Love for Others

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Welcome again to Meditation Moments, and again our old time greeting: The Lord bless you and make you a blessing, and use your life for Him.

This time is regarding naturally the cross of Christ as we near Good Friday. In Luke 23, the 34th verse, we have these words, “Then said Jesus, Father, forgive them, for they know not what they do.”

You know, it strikes me so forcibly that so many of the expressions from the cross were expressions of His wonderful love. He prayed for His enemies when He said, “Father, forgive them, they know not what they do,” in the hour of their triumph over Him, and of the shame and suffering which they delighted in showering on Him. Yet He poured out His love in prayer for them. I think that is a call to everyone who believes in the crucified Christ to do likewise.

He said, “Love your enemies, bless them that curse you, do good to them that hate you, and pray for them which persecute you.” (Matthew 5:44) I wonder if we really do that. Well, the law of the Master is the law for the disciple. The love of the crucified Jesus is the only rule for those who believe in Him.

Then that next expression of love: “Woman, behold thy son," and [to John], "Behold thy mother.” The very same love that cared for his enemies cared for his friends. Jesus knew just what the anguish must be in the heart of His widowed mother, and He committed her to the care of the beloved disciple John.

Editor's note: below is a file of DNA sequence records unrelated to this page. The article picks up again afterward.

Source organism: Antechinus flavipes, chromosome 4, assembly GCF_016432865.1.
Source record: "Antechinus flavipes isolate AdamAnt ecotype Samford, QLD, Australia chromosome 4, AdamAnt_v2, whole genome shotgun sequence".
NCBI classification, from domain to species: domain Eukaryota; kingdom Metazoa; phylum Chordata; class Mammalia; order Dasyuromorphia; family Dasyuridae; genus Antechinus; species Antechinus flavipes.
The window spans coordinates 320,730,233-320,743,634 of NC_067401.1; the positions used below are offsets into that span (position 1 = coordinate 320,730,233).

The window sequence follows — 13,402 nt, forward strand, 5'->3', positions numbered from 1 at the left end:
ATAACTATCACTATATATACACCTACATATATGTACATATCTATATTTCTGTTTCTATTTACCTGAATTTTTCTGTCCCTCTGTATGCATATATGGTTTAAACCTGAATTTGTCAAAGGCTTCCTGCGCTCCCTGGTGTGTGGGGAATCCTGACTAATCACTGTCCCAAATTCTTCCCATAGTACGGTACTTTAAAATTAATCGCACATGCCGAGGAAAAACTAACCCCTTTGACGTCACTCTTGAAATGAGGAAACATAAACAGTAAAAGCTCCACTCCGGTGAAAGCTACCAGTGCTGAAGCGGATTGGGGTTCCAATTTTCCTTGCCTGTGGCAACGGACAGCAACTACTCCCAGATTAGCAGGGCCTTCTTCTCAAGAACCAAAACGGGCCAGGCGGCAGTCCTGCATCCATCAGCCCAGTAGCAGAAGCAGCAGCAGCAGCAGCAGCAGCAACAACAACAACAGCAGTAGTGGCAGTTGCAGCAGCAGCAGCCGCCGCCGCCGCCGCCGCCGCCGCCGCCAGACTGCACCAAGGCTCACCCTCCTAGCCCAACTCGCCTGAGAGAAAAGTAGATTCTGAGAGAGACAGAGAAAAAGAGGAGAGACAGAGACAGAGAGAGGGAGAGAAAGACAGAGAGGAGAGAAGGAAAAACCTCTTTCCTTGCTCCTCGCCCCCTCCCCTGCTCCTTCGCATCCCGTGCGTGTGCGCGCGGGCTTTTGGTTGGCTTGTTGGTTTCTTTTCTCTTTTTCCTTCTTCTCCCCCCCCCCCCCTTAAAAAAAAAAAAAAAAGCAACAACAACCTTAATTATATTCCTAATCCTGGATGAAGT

So it was love for the enemy and love for His own. Even so, we who are disciples of Christ must not only pray for our enemies, but prove our love to Him by loving those who are about us. I wonder if we do.

“Verily I say unto thee, today thou shalt be with me in paradise.” (Luke 23:43) This was love for the penitent thief. He had appealed to Christ’s mercy to remember him, and what an immediate answer he got to his appeal!

So whether it was the love that prays for enemies, or the love that cares for friends, or the love that rejoices over a penitent sinner that was being cast out by man, in all Christ proved the cross to be a cross of love: that the crucified one is the very embodiment of a love that passes all knowledge. (Ephesians 3:19)

With every thought of what we owe to that love of the cross, I pray that God will help us prove that the mind of the crucified Christ is our mind, that His love is not only what we trust in for ourselves, but what guides us in loving others and our loving intercourse with the world around about us.

I lived for some time once with the most unloving person. They were so perfect in their social graces and really never did a single thing that had anything of any rudeness in it, and read the Bible continually and were just perfect in church attendance. But their whole life was just like an icicle of coldness. There had been resentment there, and that resentment had turned into a lifelong grudge for a certain person. It just seemed to drain all the love out of that life and she never seemed to do anything in real love.

I think I told you the story once—and so often when I think of that person, it reminds me of them—of the little boy that was in the orphans’ home, and some very wealthy people came to take him because it had been decided that he could go with them.